3. So, you're defending a new system by pointing out an earlier, better system that has the same flaw. Remember, this was the stat that was labeled "cutting-edge" on the front page of ESPN.com. This wasn't what I was looking for.

Otter (Boston MA): What do you do for players that have a significant split in where they play defensively? Weighted average of difficulties? Is there any bonus given for this type of versatility?

Jeff Bennett: The position the player plays the majority of his games at is designated his primary position. There is no bonus of versatility, but it is something I considered.
So, if Victor Martinez plays 75 bad defensive games at catcher next year and 70 games at first, and Joe Mauer plays 145 good games at catcher next year...they get exactly the same points for their defense? VORP at least accounts for different positions played during the year (I think it does, anyways)...

Paul (Wildomar, CA): Anybody who has read Bill James knows saves are overrated. Why 40% allocated to saves? Seems to me the other 4 categories, maybe especially inherited runners scored, should be higher. We all know Pat Neshek is better than David Weathers.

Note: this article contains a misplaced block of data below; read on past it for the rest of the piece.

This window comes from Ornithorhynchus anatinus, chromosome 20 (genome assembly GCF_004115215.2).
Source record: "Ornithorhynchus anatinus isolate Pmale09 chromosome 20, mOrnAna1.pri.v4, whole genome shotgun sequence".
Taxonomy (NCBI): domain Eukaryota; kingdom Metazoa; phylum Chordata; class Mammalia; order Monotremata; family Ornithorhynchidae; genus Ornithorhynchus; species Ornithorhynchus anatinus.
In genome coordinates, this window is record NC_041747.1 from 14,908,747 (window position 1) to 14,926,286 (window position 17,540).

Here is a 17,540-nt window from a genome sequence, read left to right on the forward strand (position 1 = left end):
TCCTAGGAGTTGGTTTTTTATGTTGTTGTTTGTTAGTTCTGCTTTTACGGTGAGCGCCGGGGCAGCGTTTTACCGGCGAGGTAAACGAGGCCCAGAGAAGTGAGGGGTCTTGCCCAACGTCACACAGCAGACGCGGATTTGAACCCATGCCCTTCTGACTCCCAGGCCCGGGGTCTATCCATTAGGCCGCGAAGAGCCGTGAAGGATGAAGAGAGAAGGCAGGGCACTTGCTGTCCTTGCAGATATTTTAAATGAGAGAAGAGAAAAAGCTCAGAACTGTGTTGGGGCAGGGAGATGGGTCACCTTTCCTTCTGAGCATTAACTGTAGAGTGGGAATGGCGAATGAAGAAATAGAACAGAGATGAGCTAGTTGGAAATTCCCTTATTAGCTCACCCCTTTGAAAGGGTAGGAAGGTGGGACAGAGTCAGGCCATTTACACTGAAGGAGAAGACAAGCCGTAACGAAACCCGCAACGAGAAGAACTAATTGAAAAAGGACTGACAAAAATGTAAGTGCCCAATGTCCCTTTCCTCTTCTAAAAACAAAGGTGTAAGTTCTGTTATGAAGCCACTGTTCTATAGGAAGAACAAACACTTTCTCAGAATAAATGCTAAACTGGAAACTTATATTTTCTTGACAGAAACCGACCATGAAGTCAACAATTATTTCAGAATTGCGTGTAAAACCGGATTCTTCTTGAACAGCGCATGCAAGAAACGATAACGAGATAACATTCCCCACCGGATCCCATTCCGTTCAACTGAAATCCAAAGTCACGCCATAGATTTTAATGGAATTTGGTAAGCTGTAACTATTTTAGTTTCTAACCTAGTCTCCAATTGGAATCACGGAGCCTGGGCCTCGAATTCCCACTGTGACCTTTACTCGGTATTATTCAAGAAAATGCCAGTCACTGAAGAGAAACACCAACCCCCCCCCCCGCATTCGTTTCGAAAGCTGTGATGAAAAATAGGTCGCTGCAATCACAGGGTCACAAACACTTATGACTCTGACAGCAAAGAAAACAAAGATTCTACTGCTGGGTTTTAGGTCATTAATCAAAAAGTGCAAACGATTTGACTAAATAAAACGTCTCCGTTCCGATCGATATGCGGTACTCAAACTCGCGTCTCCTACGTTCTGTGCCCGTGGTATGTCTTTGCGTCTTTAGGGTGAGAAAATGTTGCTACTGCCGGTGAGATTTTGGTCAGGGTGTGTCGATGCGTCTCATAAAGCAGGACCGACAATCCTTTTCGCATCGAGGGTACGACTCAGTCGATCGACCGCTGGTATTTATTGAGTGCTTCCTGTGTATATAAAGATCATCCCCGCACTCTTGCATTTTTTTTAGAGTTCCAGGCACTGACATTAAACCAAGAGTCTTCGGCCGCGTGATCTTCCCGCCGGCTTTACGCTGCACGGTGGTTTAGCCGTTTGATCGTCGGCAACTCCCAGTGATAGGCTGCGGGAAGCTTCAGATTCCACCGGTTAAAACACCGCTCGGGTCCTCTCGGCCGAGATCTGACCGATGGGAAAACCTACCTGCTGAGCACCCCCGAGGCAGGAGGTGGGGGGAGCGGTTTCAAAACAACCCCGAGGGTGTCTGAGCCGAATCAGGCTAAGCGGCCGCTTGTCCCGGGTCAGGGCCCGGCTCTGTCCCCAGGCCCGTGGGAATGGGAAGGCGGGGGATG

Jeff Bennett: Saves are overrated. That is what the actual stat used here has a stiff penalty for blown saves. Neshek does quite well for himself here. He is #116 today overall. Not bad and ahead of many, many closers.
Saves are overrated. Therefore, there is a penalty for when you pitch poorly in a save situation. Does that make sense? And, although there is a penalty for blown saves, getting actual saves is the way relievers get 40% of their points. Pointing out how the best middle reliever in baseball is at #116 doesn't really help your case...

Taylor (Escondido CA): Did you take park effects into account at all? Of course the Padres hitters are going to rank poorly and the Padres pitchers awesome because of Petco. Or, for example, Ian Kinsler (Texas launching pad) v. Jose Lopez (Safeco death to hitters), have the same OPS, yet your rankings have Kinsler higher?